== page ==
LITTLE COMPTON — Olive Allen is a 12-year-old seventh grader in Wilbur & McMahon School, so when she stood at the podium in a packed Town Hall Friday evening to talk to the Little Compton School Committee about next year’s budget, people listened.
“I wanted to say how we spent all this money on 200 laptops and 300 iPads, and that Mrs. Pineau should be kept, because she teaches us how to use them,” she explained later.
Olive’s worries about the fate of her computer science teacher (and he coach) were widely shared at back-to-back meetings at 5 and 6 p.m., February 28, when the Little Compton School Committee heard from the public and later voted on a proposed budget for next year.
Jobs are at stake
After all the comments were in, the school committee voted 3-2 to hike its recommended budget for next year by $79,754 to $6.9 million, a jump that included the maximum allowable four percent increase in the town’s appropriation under the state tax-cap legislation.
The motion to increase the recommended budget was made by committee vice-chairman David Beauchemin, and seconded by Tom Allder. Also voting for the motion was Chairman Donald Gomez. Voting against were Joe Quinn and Peg Bugara.
The school’s recommended budget goes next to the town budget committee, which will hold a hearing about it on Tuesday, April 1 at 6:30 in the Town Hall Council Chambers.
School Committee Chairman Gomez said Saturday that the 4 percent budget approved by the school committee “is a number we’re going to start with. I’m pretty sure the final number will not be four percent. It may be two percent. Who knows? There are cushions in the budget. We all know that.”
The crowd Friday night of nearly 75 — mostly parents and a number of teachers and school supporters — clearly favored the school committee vote.
Going into the meeting — and before the maximum allowable increase in the town’s recommended share was voted on — the proposed budget of $6.89 million called for a decrease of 1.5 full-time-equivalent (FTE) positions, and recommended a town appropriation of just 2.73% over last year. After the vote, the recommended total figure was $6.97.
Teacher layoffs drew fire from speakers.
Last year non-renewal notices went out to nine teachers. This year 15 went out. There are currently 31 teachers.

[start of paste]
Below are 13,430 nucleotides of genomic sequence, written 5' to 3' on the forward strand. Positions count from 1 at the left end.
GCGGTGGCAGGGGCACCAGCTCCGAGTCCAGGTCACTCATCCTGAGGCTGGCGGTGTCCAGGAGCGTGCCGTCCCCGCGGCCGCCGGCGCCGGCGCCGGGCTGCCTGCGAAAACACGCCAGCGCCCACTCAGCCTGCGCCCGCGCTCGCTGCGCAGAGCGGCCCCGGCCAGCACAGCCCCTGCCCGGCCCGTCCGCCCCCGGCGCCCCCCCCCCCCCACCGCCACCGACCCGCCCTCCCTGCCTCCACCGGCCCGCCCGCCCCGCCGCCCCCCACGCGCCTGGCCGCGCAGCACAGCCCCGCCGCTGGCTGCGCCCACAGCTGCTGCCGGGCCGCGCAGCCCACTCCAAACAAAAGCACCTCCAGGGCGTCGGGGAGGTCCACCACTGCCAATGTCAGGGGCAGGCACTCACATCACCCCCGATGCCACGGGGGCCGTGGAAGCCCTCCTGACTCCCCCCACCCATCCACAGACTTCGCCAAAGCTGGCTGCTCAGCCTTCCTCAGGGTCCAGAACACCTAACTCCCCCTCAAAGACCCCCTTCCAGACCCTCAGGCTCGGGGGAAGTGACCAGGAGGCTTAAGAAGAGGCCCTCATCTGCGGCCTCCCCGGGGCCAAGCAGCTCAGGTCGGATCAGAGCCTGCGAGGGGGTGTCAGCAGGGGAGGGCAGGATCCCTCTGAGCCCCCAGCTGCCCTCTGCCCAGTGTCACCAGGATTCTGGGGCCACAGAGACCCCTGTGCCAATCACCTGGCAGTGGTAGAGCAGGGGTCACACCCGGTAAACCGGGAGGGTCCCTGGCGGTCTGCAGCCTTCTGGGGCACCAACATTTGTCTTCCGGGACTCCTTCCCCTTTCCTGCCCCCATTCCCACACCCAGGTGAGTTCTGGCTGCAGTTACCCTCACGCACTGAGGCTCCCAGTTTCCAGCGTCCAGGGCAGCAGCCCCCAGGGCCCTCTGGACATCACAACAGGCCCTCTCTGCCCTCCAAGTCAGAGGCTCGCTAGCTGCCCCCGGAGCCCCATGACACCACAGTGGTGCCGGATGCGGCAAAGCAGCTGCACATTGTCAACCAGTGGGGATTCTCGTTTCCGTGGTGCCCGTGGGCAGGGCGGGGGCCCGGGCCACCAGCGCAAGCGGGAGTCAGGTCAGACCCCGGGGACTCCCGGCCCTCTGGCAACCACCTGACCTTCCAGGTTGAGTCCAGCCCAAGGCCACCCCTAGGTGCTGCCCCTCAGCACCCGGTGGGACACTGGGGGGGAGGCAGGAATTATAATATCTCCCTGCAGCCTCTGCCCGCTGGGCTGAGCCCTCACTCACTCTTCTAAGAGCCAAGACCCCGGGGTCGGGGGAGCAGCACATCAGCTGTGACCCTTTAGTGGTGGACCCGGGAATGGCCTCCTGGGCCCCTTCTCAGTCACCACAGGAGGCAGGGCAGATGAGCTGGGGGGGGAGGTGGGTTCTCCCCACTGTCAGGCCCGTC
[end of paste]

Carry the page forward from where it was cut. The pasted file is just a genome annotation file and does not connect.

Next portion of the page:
“Why don’t you embrace the 31 of us?” Jean Dunn asked the school committee. Ms. Dunn is the school nurse and heads the local teacher’s union.
Mr. Gomez responded, “There are so many less students.”
Cindy Pineau, 53, teaches computer technology to 2nd through 8th graders, and robotics. She is one of those who received a non-renewal notice this year, and has received such a notice the last two years in a row.
This year, however, her position has been proposed for complete elimination by School Superintendent Kathryn Crowley, a decision she only heard about second-hand after it was announced at a school committee meeting on Feb. 20.
She has been a teacher at Wilbur & McMahon for 10 years, before that was a teaching assistant for five years, and has lived in Little Compton for 27 years. Mrs. Pineau said she has contact with a daily average of 87 students.
Amy McGee said students need computer science training and, noting that the computer science position was proposed for elimination, asked, “What is the plan to provide computer science?
Jeremy Allen, Olive’s father, commented that four out of five members of the school committee don’t have their e-mail accounts operating, and suggested that maybe they needed help with the technology.
“We have a brand new library and no money in the budget for books,” said Dave Middleton. Mr. Middleton was referring to concerns that the books stored in a container at the town transfer station may have been damaged by mold and mice. No one seems to know.
One of the last to speak before the vote was taken was Joanne Mackenzie. “There is no reason not to be asking for the full four percent,” she told the school committee.
After the vote to ask for the full four percent was taken, School Committee member Joe Quinn made a motion to consolidate the two sections of second graders (one with 9 students, the other with 10) into one larger c lass of 19. The motion also included a reduction based on a possible lower enrollment projection (by four fewer students) in the high school classes for next year, and another reduction.
Mr. Quinn’s motion failed for lack of a second.